UBS reports that across the retail sector more broadly, vacancy is around 13.7% of units.
The picture is better in major cities, which have just 12.3% of units vacant. At the same time, medium towns have around 15.6% of shops empty, citing data from CBRE and JLL.
Sean Rymell, European Real Estate Analyst, UBS-AM Real Estate and Private Markets, explains:
“Ultimately, the UK has too much retail space considering the growth in online offerings. By the same token, retailers previously were thought to need around 200 shops to fully serve the UK, a figure of which is now thought to have come down significantly to possible low of 50. This means that even well-performing retailers are looking to reduce their store portfolios as many of the sites with lower sales volumes have now become surplus to requirements. As a result, development has largely reduced to nil and landlords have started looking to convert retail space to alternative uses.”
In the office sector, central London availability actually fell to 12.3 million sq ft in H1, which reflects an overall vacancy rate of 4.6%, according to UBS’ Real Estate Outlook report. Vacancy rates dropped in four out of the five submarkets with the West End being the only location to see a modest increase from 3.2% to 3.5% in the first six months of the year.
Zachary Gauge, European Real Estate Analyst, UBS-AM Real Estate and Private Markets, explains:
“The decline in vacancy rates can be attributed to the continuing steady flow of demand (albeit helped by continued expansion from serviced office operators). It can also be attributed to the relative lack of speculative office development in the near-time pipeline which will keep vacancy rates in check for the remainder of the year. With the market seemingly able to comfortably absorb the limited new development coming through we saw prime rental growth of 3.6% in the City and 2.4% in the West End in the first half of 2019. And, reflecting the resilience of the occupational market we have adjusted our forecast for average rental values from a minor decline in 2020 to a small increase in values, although we continue to expect prime rental growth to outperform.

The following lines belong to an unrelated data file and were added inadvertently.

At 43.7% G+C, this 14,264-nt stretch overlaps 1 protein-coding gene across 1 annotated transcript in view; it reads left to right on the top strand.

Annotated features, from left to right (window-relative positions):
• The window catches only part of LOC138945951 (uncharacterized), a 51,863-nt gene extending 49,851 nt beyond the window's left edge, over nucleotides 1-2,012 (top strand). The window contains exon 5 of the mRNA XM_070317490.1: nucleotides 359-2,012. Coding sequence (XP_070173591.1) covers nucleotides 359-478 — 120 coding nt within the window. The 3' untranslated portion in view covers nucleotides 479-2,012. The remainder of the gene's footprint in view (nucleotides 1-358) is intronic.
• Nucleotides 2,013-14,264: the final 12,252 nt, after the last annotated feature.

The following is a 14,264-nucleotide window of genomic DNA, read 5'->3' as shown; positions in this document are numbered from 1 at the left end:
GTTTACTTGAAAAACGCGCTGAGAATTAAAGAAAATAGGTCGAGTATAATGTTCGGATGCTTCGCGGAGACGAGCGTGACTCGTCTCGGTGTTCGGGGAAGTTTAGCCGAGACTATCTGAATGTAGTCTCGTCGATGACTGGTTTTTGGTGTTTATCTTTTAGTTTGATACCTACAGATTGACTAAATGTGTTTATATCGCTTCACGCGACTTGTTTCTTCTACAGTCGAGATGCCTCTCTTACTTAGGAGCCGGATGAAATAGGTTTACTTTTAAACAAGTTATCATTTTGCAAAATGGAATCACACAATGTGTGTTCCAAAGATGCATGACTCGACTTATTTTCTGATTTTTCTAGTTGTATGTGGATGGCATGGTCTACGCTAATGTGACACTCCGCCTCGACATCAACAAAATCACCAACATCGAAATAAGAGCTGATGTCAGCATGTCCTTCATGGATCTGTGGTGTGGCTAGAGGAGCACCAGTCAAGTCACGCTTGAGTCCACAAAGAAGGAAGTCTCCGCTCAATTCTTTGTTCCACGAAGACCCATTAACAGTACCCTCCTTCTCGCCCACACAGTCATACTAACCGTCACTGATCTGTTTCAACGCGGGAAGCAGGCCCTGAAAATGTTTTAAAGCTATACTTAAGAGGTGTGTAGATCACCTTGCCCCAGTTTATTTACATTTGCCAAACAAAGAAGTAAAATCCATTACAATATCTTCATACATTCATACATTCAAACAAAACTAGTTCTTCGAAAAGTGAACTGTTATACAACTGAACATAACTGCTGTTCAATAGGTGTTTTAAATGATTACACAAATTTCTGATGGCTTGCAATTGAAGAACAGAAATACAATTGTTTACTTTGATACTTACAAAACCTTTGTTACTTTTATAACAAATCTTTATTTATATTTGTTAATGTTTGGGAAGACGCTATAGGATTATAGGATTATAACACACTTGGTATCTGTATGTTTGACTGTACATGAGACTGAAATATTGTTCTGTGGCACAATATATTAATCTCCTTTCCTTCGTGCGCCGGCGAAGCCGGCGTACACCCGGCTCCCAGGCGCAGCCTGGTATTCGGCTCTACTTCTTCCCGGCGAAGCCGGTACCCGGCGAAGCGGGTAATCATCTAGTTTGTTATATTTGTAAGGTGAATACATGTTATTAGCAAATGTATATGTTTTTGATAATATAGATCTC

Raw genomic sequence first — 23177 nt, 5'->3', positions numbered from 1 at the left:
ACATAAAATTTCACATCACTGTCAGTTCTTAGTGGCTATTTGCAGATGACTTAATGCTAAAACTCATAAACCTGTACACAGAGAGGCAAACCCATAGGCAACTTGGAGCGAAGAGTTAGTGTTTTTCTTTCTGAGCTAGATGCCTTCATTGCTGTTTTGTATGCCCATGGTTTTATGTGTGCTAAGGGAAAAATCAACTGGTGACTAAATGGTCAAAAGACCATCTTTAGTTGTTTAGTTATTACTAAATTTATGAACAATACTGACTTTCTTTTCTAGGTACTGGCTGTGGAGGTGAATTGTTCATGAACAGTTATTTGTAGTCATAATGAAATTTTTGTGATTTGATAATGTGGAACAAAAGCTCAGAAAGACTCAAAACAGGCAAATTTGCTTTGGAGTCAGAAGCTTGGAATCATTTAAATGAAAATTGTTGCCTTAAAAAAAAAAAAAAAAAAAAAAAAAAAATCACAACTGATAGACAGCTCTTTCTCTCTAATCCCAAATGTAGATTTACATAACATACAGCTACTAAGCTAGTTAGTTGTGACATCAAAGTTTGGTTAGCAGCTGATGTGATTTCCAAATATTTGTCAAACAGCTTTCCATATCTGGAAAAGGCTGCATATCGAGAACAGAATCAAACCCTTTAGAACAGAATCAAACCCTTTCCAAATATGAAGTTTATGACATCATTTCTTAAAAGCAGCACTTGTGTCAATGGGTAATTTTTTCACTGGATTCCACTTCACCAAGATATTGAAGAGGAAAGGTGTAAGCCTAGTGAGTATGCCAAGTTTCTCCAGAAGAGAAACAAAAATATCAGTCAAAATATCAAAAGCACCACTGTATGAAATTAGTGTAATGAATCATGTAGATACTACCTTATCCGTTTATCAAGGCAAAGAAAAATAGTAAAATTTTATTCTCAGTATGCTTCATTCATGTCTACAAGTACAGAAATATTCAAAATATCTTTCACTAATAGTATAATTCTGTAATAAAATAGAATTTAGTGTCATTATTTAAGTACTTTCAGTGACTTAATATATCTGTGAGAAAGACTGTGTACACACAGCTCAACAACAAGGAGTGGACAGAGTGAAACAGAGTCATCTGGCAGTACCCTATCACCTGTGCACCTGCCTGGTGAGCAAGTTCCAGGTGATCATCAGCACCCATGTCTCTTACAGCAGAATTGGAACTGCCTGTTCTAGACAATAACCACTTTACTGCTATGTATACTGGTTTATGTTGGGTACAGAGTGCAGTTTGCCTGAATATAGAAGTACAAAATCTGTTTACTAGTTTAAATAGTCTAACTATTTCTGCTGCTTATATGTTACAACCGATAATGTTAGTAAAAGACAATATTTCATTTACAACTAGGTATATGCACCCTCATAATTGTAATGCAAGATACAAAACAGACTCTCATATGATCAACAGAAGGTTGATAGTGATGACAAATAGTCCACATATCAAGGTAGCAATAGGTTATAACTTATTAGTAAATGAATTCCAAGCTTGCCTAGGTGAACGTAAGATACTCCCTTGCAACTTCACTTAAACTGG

“Prime rents were stable across all the regional markets in 1H19, but with tight supply conditions likely to persist for at least the short-term we would expect some upward movement over the short- to medium-term, with MSCI estimated rental values (ERV) following at a slower rate.”
The industrial sector has supply levels broadly in check, added UBS, although there has been a boost in development which has seen availability edge higher in the first half of 2019. “This has been fuelled by high levels of development, particularly in the South East and East Midlands,” addedRymell. “The majority of new supply is focused in the warehouse segment, above 100,000 sq ft in size. Industrial estates have seen much lower levels of development and as such are generally more dated and short in supply.”
UBS’ UK sector outlook will continue tomorrow.